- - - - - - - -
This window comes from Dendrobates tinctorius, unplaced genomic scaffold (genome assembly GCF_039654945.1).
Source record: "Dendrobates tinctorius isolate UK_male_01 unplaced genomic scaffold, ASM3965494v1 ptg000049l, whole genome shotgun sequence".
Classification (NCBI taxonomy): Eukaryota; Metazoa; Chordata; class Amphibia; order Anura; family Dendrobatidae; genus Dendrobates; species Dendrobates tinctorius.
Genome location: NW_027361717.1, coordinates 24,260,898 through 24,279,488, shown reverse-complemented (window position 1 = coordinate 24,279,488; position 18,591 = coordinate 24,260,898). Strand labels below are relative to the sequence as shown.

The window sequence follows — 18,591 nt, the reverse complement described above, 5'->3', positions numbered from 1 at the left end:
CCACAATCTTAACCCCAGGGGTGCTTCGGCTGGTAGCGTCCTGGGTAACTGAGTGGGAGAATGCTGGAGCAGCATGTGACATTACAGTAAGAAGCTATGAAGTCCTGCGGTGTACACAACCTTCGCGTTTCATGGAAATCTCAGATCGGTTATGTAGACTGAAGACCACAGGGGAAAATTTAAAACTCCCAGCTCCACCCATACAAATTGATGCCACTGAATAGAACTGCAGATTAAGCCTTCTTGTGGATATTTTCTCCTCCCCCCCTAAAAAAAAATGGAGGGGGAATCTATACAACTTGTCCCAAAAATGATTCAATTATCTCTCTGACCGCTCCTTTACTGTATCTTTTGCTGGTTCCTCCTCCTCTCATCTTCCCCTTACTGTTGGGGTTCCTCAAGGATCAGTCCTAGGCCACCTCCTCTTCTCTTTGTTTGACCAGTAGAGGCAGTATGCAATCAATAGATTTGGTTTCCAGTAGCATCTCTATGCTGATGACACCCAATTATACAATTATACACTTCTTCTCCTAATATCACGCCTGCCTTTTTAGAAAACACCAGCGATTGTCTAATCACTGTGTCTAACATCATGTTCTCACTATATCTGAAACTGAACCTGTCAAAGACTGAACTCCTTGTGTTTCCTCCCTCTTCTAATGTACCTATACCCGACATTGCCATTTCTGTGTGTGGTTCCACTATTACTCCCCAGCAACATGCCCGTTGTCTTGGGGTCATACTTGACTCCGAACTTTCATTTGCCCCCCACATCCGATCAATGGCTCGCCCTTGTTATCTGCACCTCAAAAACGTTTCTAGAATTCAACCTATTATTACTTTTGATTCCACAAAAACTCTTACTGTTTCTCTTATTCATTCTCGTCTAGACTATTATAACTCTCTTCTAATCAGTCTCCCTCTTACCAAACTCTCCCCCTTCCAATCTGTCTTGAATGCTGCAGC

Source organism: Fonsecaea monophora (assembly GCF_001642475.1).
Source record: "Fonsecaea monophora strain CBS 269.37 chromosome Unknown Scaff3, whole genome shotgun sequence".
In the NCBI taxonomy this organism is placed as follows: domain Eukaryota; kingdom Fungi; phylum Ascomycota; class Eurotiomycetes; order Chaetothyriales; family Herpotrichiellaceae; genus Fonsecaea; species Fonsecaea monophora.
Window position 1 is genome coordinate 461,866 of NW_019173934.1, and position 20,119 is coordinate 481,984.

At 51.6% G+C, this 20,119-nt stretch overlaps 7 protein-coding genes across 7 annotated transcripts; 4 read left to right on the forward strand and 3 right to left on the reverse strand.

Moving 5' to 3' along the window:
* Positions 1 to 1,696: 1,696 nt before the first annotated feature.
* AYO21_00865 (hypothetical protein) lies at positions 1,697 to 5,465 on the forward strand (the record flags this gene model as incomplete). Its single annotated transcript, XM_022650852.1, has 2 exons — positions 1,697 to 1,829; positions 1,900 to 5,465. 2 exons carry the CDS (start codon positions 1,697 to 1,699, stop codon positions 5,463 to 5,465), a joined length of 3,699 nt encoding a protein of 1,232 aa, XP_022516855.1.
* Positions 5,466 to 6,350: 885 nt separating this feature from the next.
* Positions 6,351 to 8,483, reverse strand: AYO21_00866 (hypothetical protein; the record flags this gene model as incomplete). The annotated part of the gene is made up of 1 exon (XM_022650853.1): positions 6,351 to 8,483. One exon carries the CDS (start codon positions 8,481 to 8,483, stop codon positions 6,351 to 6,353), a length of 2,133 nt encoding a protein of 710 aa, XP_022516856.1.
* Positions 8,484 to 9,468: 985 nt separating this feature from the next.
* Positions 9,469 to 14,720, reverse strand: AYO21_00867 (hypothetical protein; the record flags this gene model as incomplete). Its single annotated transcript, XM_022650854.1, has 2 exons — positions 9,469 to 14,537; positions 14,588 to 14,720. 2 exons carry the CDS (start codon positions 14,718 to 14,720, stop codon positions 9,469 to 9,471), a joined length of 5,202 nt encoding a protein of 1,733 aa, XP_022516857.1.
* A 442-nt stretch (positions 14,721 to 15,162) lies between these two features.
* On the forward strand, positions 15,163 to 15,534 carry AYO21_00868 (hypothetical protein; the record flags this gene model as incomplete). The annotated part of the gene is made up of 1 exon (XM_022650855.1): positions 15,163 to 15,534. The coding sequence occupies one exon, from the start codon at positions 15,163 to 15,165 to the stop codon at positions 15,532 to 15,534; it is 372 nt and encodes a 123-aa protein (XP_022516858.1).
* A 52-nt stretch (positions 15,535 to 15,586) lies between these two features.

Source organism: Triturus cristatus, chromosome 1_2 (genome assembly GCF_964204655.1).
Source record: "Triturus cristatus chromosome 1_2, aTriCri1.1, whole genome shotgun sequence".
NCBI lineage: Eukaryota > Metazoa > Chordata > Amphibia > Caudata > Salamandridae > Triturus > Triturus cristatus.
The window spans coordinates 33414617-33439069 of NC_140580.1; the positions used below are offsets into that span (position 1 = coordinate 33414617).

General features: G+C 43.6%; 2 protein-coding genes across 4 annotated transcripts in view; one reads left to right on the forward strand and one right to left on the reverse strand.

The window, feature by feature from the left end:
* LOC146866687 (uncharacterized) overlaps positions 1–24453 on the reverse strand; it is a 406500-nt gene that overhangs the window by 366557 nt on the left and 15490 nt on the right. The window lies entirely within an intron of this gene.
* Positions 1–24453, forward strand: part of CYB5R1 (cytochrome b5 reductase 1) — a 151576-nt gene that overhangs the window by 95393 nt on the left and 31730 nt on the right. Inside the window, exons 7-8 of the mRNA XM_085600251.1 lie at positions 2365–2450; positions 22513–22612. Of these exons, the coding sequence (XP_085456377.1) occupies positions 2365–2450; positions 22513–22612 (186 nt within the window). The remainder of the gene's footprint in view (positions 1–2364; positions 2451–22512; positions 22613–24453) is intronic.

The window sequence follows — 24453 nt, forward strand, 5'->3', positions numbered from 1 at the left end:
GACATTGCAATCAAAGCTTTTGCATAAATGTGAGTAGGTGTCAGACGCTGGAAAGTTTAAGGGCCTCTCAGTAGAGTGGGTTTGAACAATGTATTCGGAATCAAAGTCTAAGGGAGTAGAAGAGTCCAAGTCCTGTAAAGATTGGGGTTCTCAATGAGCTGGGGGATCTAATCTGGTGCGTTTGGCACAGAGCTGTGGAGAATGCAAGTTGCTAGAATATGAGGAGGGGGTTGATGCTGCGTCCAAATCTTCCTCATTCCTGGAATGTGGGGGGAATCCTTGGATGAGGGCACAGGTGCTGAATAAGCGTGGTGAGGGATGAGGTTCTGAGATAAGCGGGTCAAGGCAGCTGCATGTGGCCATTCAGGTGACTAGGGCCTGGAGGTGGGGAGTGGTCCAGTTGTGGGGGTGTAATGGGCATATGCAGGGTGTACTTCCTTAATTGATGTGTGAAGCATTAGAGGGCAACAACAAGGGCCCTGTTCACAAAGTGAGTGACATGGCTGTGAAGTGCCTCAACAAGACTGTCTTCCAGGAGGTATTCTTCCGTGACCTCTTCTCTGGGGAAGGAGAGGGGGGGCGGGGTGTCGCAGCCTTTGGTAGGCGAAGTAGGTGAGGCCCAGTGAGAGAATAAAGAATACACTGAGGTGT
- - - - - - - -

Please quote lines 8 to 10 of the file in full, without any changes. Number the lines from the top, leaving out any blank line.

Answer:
Source record: "Fonsecaea monophora strain CBS 269.37 chromosome Unknown Scaff3, whole genome shotgun sequence".
In the NCBI taxonomy this organism is placed as follows: domain Eukaryota; kingdom Fungi; phylum Ascomycota; class Eurotiomycetes; order Chaetothyriales; family Herpotrichiellaceae; genus Fonsecaea; species Fonsecaea monophora.
Window position 1 is genome coordinate 461,866 of NW_019173934.1, and position 20,119 is coordinate 481,984.